The end of Act 3 scene on the operating table, with Culp in his final alien form, is perhaps the most numbing thing in the show. Imaginatively revealed in silhouette behind a surgical screen, his disembodied voice piped through a primitive speaker, (and the "blasting" volume of the audio hookup, which causes the pathetic figure to lurch in pain—how much more can the poor guy take?), the now-transformed Allen shares his final thoughts with his colleagues, before being loaded into a casket as an undercover mode of transportation to the secret launching pad.  The traumatic quality of this episode—sometimes overt, other times subtle... never seems to let up.

And, playing on the common dread of surgery that most of us share, to have watched this guy being physically re-built, bit-by-bit, in a desperate attempt to avert a nuclear holocaust, a wildly improbable, madly concocted plan that required a single brave but foolhardy volunteer to willingly sacrifice himself... to see it all come crashing down before it ever had a chance to work.... without a single UN delegate laying eyes on the supposedly menacing alien from the planet Theta... is the cruelest sort of irony, a bitter, devastating denouement in the manner of the classic, fatalistic tragedies.  

And then there's the Thetan design/suit, itself as wild and improbable a concoction in real life as the "Architects" own plan, which... I must admit.... brings the overall quality of the episode down a notch. Too bad.  Or does it? On second thought, it might be exactly what was needed as the climax to this tragic tale.  How could such a reckless plan have produced anything but a bizarre, patchwork monstrosity that flails its skeletal arms about while clumsily hopping like a bird, clumping its way down the blood-soaked stairs of the lab, the only possible refuge for the dying Allen Leighton... it's so pathetically sad.  And the final realization... as DJS so artfully puts it: "to try and unite the world [the group of scientists] destroy the already-perfect union of two people. Instead of bettering the world, they kill one of the small, good things left in it." 

A small thing that, in a cosmic sense, is actually vast and universal in nature... that might have prevented this pitiful loss had it been recognized and embraced.  And as Yvette Leighton tenderly lays her cheek against the ghastly, bloated, scaly head of what was once her husband, a uniquely powerful piece of television history—practically thrown together by that team of gloriously mad men Leslie Stevens had assembled during that legendary time, comes to an end. For me, OL would never equal it.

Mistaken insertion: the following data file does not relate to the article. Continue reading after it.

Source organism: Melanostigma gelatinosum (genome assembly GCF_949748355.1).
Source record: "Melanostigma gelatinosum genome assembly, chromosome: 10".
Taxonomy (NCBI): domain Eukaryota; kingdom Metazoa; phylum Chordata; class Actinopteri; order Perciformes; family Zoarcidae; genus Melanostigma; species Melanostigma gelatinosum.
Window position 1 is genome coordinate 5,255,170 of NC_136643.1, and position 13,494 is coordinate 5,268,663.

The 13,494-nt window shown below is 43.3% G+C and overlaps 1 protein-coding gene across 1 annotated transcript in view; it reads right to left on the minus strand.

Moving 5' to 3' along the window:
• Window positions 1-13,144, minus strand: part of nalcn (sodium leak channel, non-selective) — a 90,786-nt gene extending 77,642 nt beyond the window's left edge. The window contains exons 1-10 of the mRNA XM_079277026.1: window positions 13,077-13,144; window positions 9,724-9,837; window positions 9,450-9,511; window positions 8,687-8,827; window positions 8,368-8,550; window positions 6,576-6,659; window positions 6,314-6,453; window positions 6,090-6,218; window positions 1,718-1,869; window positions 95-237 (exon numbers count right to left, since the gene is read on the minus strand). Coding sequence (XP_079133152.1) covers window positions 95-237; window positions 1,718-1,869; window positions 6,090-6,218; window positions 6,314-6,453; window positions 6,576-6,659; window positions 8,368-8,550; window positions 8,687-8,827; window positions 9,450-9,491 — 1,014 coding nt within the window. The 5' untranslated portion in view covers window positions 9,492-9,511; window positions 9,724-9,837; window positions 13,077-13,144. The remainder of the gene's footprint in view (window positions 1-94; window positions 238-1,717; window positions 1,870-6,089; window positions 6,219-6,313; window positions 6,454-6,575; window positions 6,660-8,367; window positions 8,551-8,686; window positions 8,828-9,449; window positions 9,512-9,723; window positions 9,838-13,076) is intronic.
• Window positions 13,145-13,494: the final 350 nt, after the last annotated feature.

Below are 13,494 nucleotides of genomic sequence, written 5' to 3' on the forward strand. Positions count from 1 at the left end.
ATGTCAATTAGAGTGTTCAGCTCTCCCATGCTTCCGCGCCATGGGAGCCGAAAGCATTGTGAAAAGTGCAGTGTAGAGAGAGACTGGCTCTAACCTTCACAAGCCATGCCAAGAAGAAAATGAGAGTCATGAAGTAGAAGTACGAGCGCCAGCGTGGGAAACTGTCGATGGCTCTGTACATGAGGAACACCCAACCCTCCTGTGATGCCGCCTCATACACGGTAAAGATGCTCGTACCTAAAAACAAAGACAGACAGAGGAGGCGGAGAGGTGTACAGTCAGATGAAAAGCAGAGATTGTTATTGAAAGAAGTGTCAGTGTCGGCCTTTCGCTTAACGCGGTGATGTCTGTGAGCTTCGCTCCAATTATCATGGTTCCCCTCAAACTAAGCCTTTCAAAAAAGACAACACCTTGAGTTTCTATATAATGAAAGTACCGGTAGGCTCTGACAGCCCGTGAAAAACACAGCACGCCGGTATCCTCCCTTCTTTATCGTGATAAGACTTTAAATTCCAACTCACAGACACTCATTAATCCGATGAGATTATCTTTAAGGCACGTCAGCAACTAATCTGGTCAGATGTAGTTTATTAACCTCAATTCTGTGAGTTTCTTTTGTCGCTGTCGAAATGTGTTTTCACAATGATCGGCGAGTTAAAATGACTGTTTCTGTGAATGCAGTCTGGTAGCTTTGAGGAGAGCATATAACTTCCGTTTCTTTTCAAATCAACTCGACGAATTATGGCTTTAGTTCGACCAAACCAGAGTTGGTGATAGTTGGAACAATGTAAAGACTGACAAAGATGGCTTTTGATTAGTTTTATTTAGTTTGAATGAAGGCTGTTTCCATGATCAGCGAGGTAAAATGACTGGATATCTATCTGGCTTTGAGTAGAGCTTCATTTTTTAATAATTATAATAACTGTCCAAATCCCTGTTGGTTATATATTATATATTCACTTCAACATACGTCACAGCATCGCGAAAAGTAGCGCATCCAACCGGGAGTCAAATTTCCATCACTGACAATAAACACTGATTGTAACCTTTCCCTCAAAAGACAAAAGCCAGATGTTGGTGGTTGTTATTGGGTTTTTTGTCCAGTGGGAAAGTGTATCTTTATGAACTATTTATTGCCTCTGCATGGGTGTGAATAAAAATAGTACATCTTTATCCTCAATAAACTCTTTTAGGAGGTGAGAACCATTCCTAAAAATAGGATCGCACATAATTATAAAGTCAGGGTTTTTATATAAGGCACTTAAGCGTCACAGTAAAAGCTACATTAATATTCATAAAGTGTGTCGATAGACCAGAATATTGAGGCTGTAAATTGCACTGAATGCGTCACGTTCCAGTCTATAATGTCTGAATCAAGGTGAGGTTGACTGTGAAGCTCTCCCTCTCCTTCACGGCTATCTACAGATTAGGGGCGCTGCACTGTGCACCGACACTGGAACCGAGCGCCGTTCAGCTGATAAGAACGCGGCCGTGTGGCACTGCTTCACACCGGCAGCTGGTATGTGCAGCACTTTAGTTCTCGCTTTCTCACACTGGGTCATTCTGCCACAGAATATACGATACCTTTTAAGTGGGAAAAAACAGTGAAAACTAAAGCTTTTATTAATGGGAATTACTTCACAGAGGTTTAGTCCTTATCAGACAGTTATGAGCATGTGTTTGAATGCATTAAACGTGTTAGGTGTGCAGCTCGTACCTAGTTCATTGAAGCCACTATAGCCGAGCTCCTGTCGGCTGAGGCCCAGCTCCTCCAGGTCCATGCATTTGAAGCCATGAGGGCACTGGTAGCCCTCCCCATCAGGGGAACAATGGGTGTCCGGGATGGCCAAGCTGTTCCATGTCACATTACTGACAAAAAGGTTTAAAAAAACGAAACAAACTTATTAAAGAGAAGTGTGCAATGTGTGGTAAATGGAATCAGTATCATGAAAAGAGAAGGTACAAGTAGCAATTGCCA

Larry Rapchak is conductor of the Northbrook Symphony (IL) and a composer, whose works have been commissioned and performed by the major orchestras of Chicago, Cincinnati, Louisville, Detroit and Helsinki.  His opera The Lifework of Juan Diaz (yes, the same story adapted by Ray Bradbury for Hitchcock's TV show in 1964), written in collaboration with the author, was premiered by Chamber Opera Chicago and released on Albany records.  The opera is, according to the composer, the only one in the repertoire featuring a mummy as the lead baritone. Rapchak has an intense interest in certain popular things of the past, Thriller and Outer Limits among them.


  1. Marvellous write-up that encapsulates some of the reasons that this particular segment is so well loved. Bravo.

  2. Agreed. Hats off to Mr. Rapchak for this stunningly poignant spotlight. And more proof that this blog + comments will certainly be THE Outer Limits online companion/resource for years to come.

    On a side note, DJS mentioned his meeting at Warner about a potential Architects feature film...and I couldn't help drawing a comparison to David Cronenberg's The Fly, as Architect's body transformation is a theme that might have been right up DC's alley at one point in his career. Culp, when having his schizophrenic episode in the lab, even reminded me of Brundle Fly...or should I say it's the other way around?

  3. Well done, Larry Rap, you nicely delineated just what is so gut-wrenching and effective about this unique episode.

    I forgot to mention earlier (I don't think anyone has yet), Reagan's statement to the UN oddly echoing this show 25 years later, as he conjectured that an alien threat might unite earth against a common enemy.

  4. Can anyone elaborate on Ted Rypel's 'Fantastic Films' article? Was it reviews, and overall appreciation or interviews? thanks

  5. Ted's article, which appeared in Fantastic Films #5 (1978) ran 8 pages and included a short history of the series followed by a brief synopsis of every episode, along with c. 20 standard photos/stills. What really grabbed me about Ted's writing was the literate and compelling way in which the episode's plots were distilled, then followed by the author's editorial comments (ie: "Architects"...."A powerful tale of the impotence of fear, of inconceivable human sacrifice; touching subplot involving frustrated desire for offsrping; unforgettable Wah Chang alien creation. A solid film in every respect and a TV masterpiece in the genre.")

    After reading these descriptions, and realizing that the series was on it's way out as viable TV fare (being in B&W), I became practically obsessed with finding out more about OL, before it disappeared for good. Within a few months, after several phone conversations with Ted, I found myself calling and pestering a certain DJS for info on OL.

    I understand that Mr. Rypel will contribute a few guest "Spotlights" here on the blog, which I am looking forward to reading.


  6. Ooops---


    If Ted's article had made me a weak-kneed, quivering jumble of nerves that shuddered in anticipation of actually encountering OL again, then it was Gary Gerani's seminal book "Fantastic Television" (which I bought a few months later), that pushed me over the edge, turning me into a full fledged (OL trading-card) "Jelly Man". It was almost more than I could take.